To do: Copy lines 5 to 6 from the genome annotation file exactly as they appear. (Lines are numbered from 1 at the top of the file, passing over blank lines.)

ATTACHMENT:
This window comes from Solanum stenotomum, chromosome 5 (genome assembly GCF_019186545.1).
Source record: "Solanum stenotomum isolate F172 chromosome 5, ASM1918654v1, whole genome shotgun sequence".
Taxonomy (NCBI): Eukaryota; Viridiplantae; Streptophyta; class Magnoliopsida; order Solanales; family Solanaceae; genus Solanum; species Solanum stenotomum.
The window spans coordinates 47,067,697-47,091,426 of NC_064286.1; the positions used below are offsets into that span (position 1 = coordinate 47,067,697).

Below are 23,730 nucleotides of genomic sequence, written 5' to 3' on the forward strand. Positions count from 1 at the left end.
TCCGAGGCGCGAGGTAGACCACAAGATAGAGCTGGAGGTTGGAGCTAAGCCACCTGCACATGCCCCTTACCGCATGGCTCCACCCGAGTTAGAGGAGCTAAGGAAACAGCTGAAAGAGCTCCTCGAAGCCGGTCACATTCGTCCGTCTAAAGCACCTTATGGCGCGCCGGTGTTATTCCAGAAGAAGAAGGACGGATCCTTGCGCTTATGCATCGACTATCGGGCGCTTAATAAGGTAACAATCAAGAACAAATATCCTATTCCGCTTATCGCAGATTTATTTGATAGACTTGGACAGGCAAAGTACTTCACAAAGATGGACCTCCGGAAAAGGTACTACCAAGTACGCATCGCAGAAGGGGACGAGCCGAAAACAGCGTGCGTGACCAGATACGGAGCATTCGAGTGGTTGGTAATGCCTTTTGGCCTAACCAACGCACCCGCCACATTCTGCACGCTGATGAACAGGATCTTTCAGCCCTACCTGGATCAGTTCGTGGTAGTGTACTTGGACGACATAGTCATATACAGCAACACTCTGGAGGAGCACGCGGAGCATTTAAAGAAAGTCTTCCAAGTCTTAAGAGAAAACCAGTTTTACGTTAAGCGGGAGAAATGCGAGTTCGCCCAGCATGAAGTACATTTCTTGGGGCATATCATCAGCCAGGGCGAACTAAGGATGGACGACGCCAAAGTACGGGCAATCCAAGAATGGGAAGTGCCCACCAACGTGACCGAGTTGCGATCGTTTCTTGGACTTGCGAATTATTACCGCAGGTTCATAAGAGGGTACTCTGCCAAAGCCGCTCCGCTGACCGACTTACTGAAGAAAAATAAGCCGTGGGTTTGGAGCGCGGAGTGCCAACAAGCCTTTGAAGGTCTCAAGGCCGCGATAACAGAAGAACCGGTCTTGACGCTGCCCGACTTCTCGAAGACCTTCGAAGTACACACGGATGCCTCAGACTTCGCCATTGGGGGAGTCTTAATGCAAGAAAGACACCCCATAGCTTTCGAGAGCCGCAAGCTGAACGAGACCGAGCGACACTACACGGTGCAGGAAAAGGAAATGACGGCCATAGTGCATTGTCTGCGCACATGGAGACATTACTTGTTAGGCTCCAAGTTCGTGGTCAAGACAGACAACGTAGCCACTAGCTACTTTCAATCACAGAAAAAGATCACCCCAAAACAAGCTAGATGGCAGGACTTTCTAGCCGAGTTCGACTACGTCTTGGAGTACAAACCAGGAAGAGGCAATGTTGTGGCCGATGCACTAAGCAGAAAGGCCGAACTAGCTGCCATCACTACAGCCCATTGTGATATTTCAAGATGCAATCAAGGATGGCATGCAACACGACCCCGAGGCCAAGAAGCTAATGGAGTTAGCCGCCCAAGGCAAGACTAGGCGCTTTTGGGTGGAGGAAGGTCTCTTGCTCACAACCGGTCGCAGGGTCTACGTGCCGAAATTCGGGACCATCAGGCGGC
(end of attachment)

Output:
Below are 23,730 nucleotides of genomic sequence, written 5' to 3' on the forward strand. Positions count from 1 at the left end.
TCCGAGGCGCGAGGTAGACCACAAGATAGAGCTGGAGGTTGGAGCTAAGCCACCTGCACATGCCCCTTACCGCATGGCTCCACCCGAGTTAGAGGAGCTAAGGAAACAGCTGAAAGAGCTCCTCGAAGCCGGTCACATTCGTCCGTCTAAAGCACCTTATGGCGCGCCGGTGTTATTCCAGAAGAAGAAGGACGGATCCTTGCGCTTATGCATCGACTATCGGGCGCTTAATAAGGTAACAATCAAGAACAAATATCCTATTCCGCTTATCGCAGATTTATTTGATAGACTTGGACAGGCAAAGTACTTCACAAAGATGGACCTCCGGAAAAGGTACTACCAAGTACGCATCGCAGAAGGGGACGAGCCGAAAACAGCGTGCGTGACCAGATACGGAGCATTCGAGTGGTTGGTAATGCCTTTTGGCCTAACCAACGCACCCGCCACATTCTGCACGCTGATGAACAGGATCTTTCAGCCCTACCTGGATCAGTTCGTGGTAGTGTACTTGGACGACATAGTCATATACAGCAACACTCTGGAGGAGCACGCGGAGCATTTAAAGAAAGTCTTCCAAGTCTTAAGAGAAAACCAGTTTTACGTTAAGCGGGAGAAATGCGAGTTCGCCCAGCATGAAGTACATTTCTTGGGGCATATCATCAGCCAGGGCGAACTAAGGATGGACGACGCCAAAGTACGGGCAATCCAAGAATGGGAAGTGCCCACCAACGTGACCGAGTTGCGATCGTTTCTTGGACTTGCGAATTATTACCGCAGGTTCATAAGAGGGTACTCTGCCAAAGCCGCTCCGCTGACCGACTTACTGAAGAAAAATAAGCCGTGGGTTTGGAGCGCGGAGTGCCAACAAGCCTTTGAAGGTCTCAAGGCCGCGATAACAGAAGAACCGGTCTTGACGCTGCCCGACTTCTCGAAGACCTTCGAAGTACACACGGATGCCTCAGACTTCGCCATTGGGGGAGTCTTAATGCAAGAAAGACACCCCATAGCTTTCGAGAGCCGCAAGCTGAACGAGACCGAGCGACACTACACGGTGCAGGAAAAGGAAATGACGGCCATAGTGCATTGTCTGCGCACATGGAGACATTACTTGTTAGGCTCCAAGTTCGTGGTCAAGACAGACAACGTAGCCACTAGCTACTTTCAATCACAGAAAAAGATCACCCCAAAACAAGCTAGATGGCAGGACTTTCTAGCCGAGTTCGACTACGTCTTGGAGTACAAACCAGGAAGAGGCAATGTTGTGGCCGATGCACTAAGCAGAAAGGCCGAACTAGCTGCCATCACTACAGCCCATTGTGATATTTCAAGATGCAATCAAGGATGGCATGCAACACGACCCCGAGGCCAAGAAGCTAATGGAGTTAGCCGCCCAAGGCAAGACTAGGCGCTTTTGGGTGGAGGAAGGTCTCTTGCTCACAACCGGTCGCAGGGTCTACGTGCCGAAATTCGGGACCATCAGGCGGC